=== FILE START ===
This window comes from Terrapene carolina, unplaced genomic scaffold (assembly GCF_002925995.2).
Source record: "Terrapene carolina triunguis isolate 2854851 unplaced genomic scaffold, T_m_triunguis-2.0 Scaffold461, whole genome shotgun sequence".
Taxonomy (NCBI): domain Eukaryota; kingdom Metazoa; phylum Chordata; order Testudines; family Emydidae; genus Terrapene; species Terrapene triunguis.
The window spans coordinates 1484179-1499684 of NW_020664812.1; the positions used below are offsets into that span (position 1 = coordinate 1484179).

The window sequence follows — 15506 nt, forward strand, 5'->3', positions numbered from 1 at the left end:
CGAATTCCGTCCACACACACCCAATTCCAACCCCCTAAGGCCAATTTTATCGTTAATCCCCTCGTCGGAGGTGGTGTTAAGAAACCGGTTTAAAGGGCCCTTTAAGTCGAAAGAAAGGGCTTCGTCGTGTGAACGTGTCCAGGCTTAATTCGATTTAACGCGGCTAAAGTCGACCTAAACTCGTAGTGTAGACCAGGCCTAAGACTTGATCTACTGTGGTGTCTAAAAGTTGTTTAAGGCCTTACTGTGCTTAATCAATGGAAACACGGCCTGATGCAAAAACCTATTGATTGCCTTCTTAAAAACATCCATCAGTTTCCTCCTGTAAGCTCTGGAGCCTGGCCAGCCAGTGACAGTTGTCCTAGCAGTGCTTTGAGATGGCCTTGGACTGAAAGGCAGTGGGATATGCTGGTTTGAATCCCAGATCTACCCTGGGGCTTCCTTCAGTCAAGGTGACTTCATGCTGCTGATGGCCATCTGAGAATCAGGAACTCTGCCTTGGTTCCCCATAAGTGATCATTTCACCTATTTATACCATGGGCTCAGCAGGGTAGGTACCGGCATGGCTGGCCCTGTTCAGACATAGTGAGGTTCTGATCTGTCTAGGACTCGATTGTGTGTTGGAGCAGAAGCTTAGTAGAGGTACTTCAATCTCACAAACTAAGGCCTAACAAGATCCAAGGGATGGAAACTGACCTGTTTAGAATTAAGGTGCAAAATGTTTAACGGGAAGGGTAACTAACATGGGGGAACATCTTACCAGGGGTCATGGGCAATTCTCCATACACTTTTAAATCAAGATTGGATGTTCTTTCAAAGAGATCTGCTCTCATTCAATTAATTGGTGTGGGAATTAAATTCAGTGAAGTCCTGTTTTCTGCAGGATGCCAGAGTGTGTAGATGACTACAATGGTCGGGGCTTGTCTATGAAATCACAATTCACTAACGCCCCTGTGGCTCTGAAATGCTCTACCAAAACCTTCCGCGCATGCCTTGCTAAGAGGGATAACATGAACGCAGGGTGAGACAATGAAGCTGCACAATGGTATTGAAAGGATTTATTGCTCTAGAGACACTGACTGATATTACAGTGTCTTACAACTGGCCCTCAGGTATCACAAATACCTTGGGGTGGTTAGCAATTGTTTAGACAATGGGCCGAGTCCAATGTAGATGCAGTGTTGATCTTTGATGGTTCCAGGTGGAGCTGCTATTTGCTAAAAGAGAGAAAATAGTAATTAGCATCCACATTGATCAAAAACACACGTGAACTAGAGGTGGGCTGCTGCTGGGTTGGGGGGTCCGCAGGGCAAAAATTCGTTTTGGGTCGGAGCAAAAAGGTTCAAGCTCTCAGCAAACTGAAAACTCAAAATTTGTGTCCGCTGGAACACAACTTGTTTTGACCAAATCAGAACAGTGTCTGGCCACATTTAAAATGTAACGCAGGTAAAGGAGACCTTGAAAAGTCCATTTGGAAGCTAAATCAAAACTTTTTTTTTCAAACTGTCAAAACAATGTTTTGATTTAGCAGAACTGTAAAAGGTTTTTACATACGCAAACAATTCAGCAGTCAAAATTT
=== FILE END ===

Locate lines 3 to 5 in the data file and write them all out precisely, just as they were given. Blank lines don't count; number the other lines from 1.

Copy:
Taxonomy (NCBI): domain Eukaryota; kingdom Metazoa; phylum Chordata; order Testudines; family Emydidae; genus Terrapene; species Terrapene triunguis.
The window spans coordinates 1484179-1499684 of NW_020664812.1; the positions used below are offsets into that span (position 1 = coordinate 1484179).

The window sequence follows — 15506 nt, forward strand, 5'->3', positions numbered from 1 at the left end: